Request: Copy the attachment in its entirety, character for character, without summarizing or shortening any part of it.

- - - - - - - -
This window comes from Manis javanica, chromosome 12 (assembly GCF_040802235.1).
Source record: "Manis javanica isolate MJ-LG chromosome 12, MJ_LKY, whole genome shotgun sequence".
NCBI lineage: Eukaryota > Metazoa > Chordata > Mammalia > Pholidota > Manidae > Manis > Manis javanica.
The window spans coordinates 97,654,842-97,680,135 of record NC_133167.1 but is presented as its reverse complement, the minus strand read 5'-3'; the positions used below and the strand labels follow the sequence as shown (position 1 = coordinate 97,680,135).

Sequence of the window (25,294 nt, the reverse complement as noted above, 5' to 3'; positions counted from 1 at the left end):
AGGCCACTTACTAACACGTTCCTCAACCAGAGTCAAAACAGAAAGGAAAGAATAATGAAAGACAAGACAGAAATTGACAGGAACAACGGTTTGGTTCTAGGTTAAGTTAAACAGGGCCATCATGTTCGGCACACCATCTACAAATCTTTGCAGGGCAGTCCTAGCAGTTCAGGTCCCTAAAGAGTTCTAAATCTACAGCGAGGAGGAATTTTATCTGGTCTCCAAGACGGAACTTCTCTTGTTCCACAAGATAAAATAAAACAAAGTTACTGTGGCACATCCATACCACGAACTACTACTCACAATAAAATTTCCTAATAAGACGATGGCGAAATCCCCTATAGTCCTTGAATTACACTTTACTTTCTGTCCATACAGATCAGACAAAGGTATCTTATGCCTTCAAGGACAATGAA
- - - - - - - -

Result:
This window comes from Manis javanica, chromosome 12 (assembly GCF_040802235.1).
Source record: "Manis javanica isolate MJ-LG chromosome 12, MJ_LKY, whole genome shotgun sequence".
NCBI lineage: Eukaryota > Metazoa > Chordata > Mammalia > Pholidota > Manidae > Manis > Manis javanica.
The window spans coordinates 97,654,842-97,680,135 of record NC_133167.1 but is presented as its reverse complement, the minus strand read 5'-3'; the positions used below and the strand labels follow the sequence as shown (position 1 = coordinate 97,680,135).

Sequence of the window (25,294 nt, the reverse complement as noted above, 5' to 3'; positions counted from 1 at the left end):
AGGCCACTTACTAACACGTTCCTCAACCAGAGTCAAAACAGAAAGGAAAGAATAATGAAAGACAAGACAGAAATTGACAGGAACAACGGTTTGGTTCTAGGTTAAGTTAAACAGGGCCATCATGTTCGGCACACCATCTACAAATCTTTGCAGGGCAGTCCTAGCAGTTCAGGTCCCTAAAGAGTTCTAAATCTACAGCGAGGAGGAATTTTATCTGGTCTCCAAGACGGAACTTCTCTTGTTCCACAAGATAAAATAAAACAAAGTTACTGTGGCACATCCATACCACGAACTACTACTCACAATAAAATTTCCTAATAAGACGATGGCGAAATCCCCTATAGTCCTTGAATTACACTTTACTTTCTGTCCATACAGATCAGACAAAGGTATCTTATGCCTTCAAGGACAATGAA